Finally I wanted to just say a word about the choice I had to make regarding the final image.  Above you will see the new picture laid along side its predecessors. Something I have learnt about building a series this big over such a long time, is the importance of continuity in colour and balance. If you have ever looked at the whole series lined up together on my flickr or 500px you will notice it flows through bands of colours, seasons and light and darks. This has been something I take very seriously and really agonise over with my printing. The dream of all these pieces hanging together in one huge gallery show for me is very real, and so I always have in my mind what comes before and after an image and the relationship between them. This was not the case when I first started the series, but over time it has developed within myself, and I now pay great attention to it. Below is a little snap taken in my studio, it shows you the rough test prints of my last two images lined up next to each other. This is how I work – obviously each new image is shot on a different location as a different time of day / sometimes season, so it is impossible to expect the pictures to magically work alongside each other. So now I make a habit of working in this way

pin boardTest prints in my studio

When I first looked at the shots from this shoot I was really torn about which picture was my favourite, I loved the drama of the smoke and it had been so much fun to shoot, it was hard to separate myself from that memory and the cinematic gut reaction to the result. However, almost a year later and after taking the shots that would come before and after this scene, it became clear that the smoke simply wouldn’t work or make any sense.  Below I’ve included one of the raw shots straight out the camera for you to see. People often ask me if I find it hard to chose only one image from these elaborate shoots, when the natural temptation for any photographer is to use 2 or 3 or more.  It is extremely difficult, but I firmly believe in trying to keep every single image in the collection unique and for it to have purpose, otherwise it simply dilutes the overall impact and the sense of preciousness for a collector of my work. In this case I now adore the freshness of the picture I chose and in print the landscape feels so inviting that it is something I want to hang on my own wall and enjoy losing myself in everyday…..
So this was just a little insight into how I develop the series, but I thought some of you might like to see!  Now on to editing the next huge scene, involving the biggest prop I have ever made!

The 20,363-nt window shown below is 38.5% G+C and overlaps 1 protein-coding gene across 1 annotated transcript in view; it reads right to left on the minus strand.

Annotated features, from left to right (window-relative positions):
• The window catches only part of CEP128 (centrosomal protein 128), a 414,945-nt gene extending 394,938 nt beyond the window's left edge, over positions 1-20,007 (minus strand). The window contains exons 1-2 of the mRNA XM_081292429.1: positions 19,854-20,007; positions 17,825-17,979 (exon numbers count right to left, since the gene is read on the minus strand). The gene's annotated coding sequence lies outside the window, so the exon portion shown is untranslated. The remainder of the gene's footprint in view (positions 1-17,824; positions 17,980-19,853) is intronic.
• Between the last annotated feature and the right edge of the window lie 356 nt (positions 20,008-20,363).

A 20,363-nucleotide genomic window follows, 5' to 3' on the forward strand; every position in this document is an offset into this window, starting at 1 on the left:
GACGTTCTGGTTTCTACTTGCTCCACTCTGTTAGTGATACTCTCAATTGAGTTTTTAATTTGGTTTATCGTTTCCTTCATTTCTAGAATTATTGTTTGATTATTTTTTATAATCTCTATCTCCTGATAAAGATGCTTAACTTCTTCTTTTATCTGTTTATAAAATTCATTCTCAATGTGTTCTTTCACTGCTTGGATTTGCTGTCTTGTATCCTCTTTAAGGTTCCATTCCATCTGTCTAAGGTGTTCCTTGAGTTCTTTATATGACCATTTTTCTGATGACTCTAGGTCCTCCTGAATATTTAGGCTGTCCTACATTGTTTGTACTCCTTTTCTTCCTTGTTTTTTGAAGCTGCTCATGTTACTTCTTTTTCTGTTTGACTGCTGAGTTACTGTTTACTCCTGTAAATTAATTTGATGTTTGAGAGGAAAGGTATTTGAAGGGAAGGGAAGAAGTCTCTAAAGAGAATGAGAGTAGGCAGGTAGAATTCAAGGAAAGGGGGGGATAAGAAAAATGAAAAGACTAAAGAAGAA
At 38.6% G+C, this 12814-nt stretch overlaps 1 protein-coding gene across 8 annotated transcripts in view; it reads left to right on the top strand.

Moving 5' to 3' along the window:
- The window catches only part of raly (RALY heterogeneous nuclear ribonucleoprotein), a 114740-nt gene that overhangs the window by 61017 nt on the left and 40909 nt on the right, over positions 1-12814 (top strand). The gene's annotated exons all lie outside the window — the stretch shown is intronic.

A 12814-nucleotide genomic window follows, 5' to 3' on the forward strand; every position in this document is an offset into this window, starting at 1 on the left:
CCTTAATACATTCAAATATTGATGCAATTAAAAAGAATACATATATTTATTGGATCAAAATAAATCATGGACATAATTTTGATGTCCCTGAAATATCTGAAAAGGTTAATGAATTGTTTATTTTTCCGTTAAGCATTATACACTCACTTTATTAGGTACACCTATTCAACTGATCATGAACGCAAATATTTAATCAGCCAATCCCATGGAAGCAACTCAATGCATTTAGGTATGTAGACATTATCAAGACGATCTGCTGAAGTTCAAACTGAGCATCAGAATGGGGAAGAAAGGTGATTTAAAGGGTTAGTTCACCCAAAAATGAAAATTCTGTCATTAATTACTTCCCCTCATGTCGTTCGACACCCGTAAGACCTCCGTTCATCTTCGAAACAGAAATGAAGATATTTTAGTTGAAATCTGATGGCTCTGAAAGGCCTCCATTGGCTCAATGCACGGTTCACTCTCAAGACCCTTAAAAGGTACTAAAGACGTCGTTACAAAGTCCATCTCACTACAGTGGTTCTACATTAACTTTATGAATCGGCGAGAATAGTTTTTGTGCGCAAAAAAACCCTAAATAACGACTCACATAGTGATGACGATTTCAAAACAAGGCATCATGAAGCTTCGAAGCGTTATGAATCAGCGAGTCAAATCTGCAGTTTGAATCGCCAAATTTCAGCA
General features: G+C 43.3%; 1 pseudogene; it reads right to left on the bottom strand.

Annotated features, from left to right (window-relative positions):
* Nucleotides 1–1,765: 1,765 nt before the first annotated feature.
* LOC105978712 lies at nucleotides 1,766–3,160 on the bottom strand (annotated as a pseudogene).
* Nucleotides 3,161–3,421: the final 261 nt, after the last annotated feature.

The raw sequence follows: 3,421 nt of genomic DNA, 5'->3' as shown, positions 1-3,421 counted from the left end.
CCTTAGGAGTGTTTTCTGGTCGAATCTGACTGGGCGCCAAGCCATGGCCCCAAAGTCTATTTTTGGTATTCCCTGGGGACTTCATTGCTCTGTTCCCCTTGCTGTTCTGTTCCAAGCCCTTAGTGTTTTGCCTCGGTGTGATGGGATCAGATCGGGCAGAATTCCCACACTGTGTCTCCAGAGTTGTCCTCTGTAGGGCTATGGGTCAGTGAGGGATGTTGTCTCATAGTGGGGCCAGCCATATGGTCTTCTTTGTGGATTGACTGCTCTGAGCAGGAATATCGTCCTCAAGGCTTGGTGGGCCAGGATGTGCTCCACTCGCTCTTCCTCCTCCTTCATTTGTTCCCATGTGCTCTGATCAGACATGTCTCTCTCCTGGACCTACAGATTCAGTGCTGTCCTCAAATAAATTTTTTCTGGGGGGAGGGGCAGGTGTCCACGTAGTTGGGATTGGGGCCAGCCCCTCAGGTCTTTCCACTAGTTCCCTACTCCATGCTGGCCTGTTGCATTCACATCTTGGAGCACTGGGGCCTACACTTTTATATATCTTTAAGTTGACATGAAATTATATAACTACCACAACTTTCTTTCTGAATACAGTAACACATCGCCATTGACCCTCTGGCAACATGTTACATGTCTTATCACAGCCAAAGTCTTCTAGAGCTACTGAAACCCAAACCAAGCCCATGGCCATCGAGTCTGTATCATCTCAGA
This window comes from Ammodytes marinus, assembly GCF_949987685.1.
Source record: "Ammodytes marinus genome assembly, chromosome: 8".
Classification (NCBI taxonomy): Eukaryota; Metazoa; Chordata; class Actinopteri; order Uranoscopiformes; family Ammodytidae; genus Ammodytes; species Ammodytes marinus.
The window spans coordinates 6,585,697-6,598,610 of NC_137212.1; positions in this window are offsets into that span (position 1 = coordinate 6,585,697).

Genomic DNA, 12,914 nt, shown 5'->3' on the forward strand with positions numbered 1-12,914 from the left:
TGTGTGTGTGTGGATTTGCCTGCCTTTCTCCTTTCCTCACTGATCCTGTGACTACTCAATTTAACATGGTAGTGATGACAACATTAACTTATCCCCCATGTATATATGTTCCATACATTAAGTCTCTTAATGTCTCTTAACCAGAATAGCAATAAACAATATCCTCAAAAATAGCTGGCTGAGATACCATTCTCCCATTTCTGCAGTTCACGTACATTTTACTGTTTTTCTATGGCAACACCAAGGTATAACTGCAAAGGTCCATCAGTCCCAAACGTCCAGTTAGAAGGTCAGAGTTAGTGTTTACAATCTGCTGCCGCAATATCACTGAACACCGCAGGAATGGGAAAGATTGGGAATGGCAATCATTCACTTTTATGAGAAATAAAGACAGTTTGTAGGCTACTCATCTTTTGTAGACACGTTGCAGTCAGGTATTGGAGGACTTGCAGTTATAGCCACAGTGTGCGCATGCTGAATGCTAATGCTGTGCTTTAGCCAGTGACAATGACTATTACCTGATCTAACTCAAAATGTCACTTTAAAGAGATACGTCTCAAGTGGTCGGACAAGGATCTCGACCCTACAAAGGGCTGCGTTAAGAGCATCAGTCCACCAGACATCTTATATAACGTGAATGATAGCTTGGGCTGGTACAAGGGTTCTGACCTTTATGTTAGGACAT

smokey spookyThe one that got away. Such a fun picture picture but in the end it wasn’t suitable for the story.

Wonderland – ‘The Stars Of Spring Will Carry You Home’

March 25th, 2014

The Stars Of Spring Will Carry You Home‘The Stars Of Spring Will Carry You Home’
150cm x 150cm (View large here)

I have loved this photograph from the day I took it 9 months ago in the summer of 2013, it is full of all the things that drive and inspire me with my work …..theatre, human connection, colour, the landscape, and above all a certain unsaid English eccentricity.  It has been six years since I first discovered the overgrown mouth of the abandoned path, and stumbled into its hidden tunnel of fallen leaves and twisted vines. It felt like entering the pages of a forgotten storybook, where the trees grew gnarled and stunted, knotting their branches together overhead, weighed down with their cloaks of wild ivy.  It was a timeless place, one that has inspired me many times over the years and felt like the perfect setting for this next scene………..

Returning to the story, and following on from the ‘Secret Locked in The Roots of A Kingdom’ this portrait was really about further expressing nature’s role as Katie’s guardian,with the branches encircling and outstretched towards her, and the precious coat  – a gift from the flowers to protect Katie during her final days in Wonderland.. The scene was really to portray a sense of knowing that time was running out, and Katie’s own self-awareness that she would soon be gone. I suppose I intended it as her last look back at us, like a brief private moment of connection and understanding through the screen. As strange as her appearance is, this final fusion of her body and nature together was to emphasise her completion and acceptance of the bond between herself and the landscape, and where it would eventually lead her.  To me I see strength in her eyes, and as we all stood wrapped in the womb of the woods that day it felt intimate, quiet, and echoed all that nature has become for me in reality, …. my comfort …… protection, and the place I am truly myself.

locationLocation
fixing hair 2
Costume and Wig were made and designed by me, to see the full photographs of the pieces, please visit my previous blog entry here

make up doubleElbie Van Eeeden working on Katie’s make-up

preparing katie doubleThe wig had to be wired to the branches above for support

katie close up double